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JOURNAL ARTICLE
MULTICENTER STUDY
RANDOMIZED CONTROLLED TRIAL

Safety and immunogenicity of the rVSV∆G-ZEBOV-GP Ebola virus vaccine candidate in healthy adults: a phase 1b randomised, multicentre, double-blind, placebo-controlled, dose-response study

D Gray Heppner, Tracy L Kemp, Brian K Martin, William J Ramsey, Richard Nichols, Emily J Dasen, Charles J Link, Rituparna Das, Zhi Jin Xu, Eric A Sheldon, Teresa A Nowak, Thomas P Monath
Lancet Infectious Diseases 2017, 17 (8): 854-866
28606591

BACKGROUND: The 2014 Zaire Ebola virus outbreak highlighted the need for a safe, effective vaccine with a rapid onset of protection. We report the safety and immunogenicity of the recombinant vesicular stomatitis virus-Zaire Ebola virus envelope glycoprotein vaccine (rVSV∆G-ZEBOV-GP) across a 6 log10 dose range in two sequential cohorts.

METHODS: In this phase 1b double-blind, placebo-controlled, dose-response study we enrolled and randomly assigned healthy adults (aged 18-61 years) at eight study sites in the USA to receive a single injection of vaccine or placebo, administered by intramuscular injection. In cohort 1, participants were assigned to receive 3 × 103 , 3 × 104 , 3 × 105 , or 3 × 106 PFU doses of rVSV∆G-ZEBOV-GP or placebo. In cohort 2, participants were assigned to receive 3 × 106 , 9 × 106 , 2 × 107 , or 1 × 108 PFU doses of rVSV∆G-ZEBOV-GP or placebo. Participants were centrally allocated by the study statistician to vaccine groups or placebo through computer-generated randomisation lists. The primary safety outcome was incidence of adverse events within 14 days in the modified intention-to-treat population (all randomly assigned participants who received vaccine or placebo), and the primary outcome for immunogenicity was IgG ELISA antibody titres at day 28 in the per-protocol population. Surveillance was enhanced for arthritis and dermatitis through to day 56. This study is registered with ClinicalTrials.gov, number NCT02314923.

FINDINGS: Between Dec 26, 2014, and June 8, 2015, 513 participants were enrolled and randomly assigned; one was not immunised because of unsuccessful phlebotomy. In cohort 1, 256 participants received vaccine (3 × 103 [n=64], 3 × 104 [n=64], 3 × 105 [n=64], or 3 × 106 PFU [n=64]) and 74 received placebo. In cohort 2, 162 participants received vaccine (3 × 106 [n=20], 9 × 106 [n=47], 2 × 107 [n=47], or 1 × 108 PFU [n=48]) and 20 received placebo. Most adverse events occurred in the first day after vaccination, and were mild to moderate in intensity, of a short duration, and more frequent at high vaccine doses (9 × 106 PFU and greater). At the 2 × 107 PFU dose (used in phase 3 trials), the most common local adverse events versus placebo within the first 14 days were arm pain (57·4% [27 of 47] vs 7·4% [seven of 94]) and local tenderness (59·6% [28 of 47] vs 8·5% [eight of 94]). The most common systemic adverse events at the 2 × 107 PFU dose versus placebo, occurring in the first 14 days, were headache (46·8% [22 of 47] vs 27·7% [26 of 94]), fatigue (38·3% [18 of 47] vs 19·1% [18 of 94]), myalgia (34·0% [16 of 47] vs 10·6% [10 of 94]), subjective fever (29·8% [14 of 47] vs 2·1% [two of 94]), shivering or chills (27·7% [13 of 47] vs 7·4% [seven of 94]), sweats (23·4% [11 of 47] vs 3·2% [three of 94]), joint aches and pain (19·1% [nine of 47] vs 7·4% [seven of 94]), objective fever (14·9% [seven of 47] vs 1·1% [one of 94]), and joint tenderness or swelling (14·9% [seven of 47] vs 2·1% [two of 94]). Self-limited, post-vaccination arthritis occurred in 4·5% (19 of 418) of vaccinees (median onset 12·0 days [IQR 10-14]; median duration 8·0 days [6-15]) versus 3·2% (three of 94) of controls (median onset 15·0 days [6-20]; median duration 47·0 days [37-339]), with no apparent dose relationship. Post-vaccination dermatitis occurred in 5·7% (24 of 418) of vaccinees (median onset 9·0 days [IQR 2-12]; median duration 7·0 days [4-9]) versus 3·2% (three of 94) of controls (median onset 5·0 days [3-53]; median duration 33·0 days [5-370]). A low-level, transient, dose-dependent viraemia occurred in concert with early reactogenicity. Antibody responses were observed in most participants by day 14. IgG and neutralising antibody titres were dose-related (p=0·0003 for IgG ELISA and p<0·0001 for the 60% plaque-reduction neutralisation test [PRNT60] by linear trend). On day 28 at the 2 × 107 PFU dose, the geometric mean IgG ELISA endpoint titre was 1624 (95% CI 1146-2302) and seroconversion was 95·7% (95% CI 85·5-98·8); the geometric mean neutralising antibody titre by PRNT60 was 250 (176-355) and seroconversion was 95·7% (85·5-98·8). These robust immunological responses were sustained for 1 year.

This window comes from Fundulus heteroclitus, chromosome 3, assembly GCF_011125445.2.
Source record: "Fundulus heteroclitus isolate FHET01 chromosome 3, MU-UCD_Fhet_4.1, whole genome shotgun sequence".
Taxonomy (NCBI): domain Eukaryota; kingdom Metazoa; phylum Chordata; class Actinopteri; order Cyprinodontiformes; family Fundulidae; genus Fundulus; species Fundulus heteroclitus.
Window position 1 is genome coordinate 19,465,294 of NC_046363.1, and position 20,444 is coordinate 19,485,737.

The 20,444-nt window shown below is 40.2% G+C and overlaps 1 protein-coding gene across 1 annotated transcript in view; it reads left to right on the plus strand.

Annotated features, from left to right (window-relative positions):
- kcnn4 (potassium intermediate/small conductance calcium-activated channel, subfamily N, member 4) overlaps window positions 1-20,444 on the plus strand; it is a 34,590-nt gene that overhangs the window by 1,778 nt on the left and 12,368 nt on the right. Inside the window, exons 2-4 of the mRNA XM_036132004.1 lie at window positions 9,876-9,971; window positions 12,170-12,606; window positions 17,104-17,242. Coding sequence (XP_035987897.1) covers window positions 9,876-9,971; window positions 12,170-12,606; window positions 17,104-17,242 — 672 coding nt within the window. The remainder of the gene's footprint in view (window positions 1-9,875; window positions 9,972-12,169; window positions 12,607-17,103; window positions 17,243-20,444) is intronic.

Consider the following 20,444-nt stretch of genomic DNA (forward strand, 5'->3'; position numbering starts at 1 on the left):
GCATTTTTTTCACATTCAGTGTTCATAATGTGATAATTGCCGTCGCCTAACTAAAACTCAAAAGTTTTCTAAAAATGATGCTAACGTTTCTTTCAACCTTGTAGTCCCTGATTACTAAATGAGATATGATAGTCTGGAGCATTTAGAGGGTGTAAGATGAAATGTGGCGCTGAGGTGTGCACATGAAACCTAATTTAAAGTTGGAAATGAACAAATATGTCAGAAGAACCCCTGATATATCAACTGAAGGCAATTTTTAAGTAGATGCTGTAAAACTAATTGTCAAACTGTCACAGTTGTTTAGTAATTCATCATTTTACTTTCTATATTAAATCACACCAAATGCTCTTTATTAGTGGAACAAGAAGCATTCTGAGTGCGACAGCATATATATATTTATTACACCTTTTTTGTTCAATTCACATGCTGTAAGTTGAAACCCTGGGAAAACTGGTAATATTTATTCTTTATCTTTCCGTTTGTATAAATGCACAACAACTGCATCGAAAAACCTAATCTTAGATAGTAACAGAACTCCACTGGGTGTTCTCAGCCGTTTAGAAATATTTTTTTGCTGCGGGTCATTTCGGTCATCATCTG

INTERPRETATION: rVSV∆G-ZEBOV-GP was well tolerated and stimulated a rapid onset of binding and neutralising antibodies, which were maintained through to day 360. The immunogenicity results support selection of the 2 × 107 PFU dose.

FUNDING: Biomedical Advanced Research and Development Authority, US Department of Health and Human Services.

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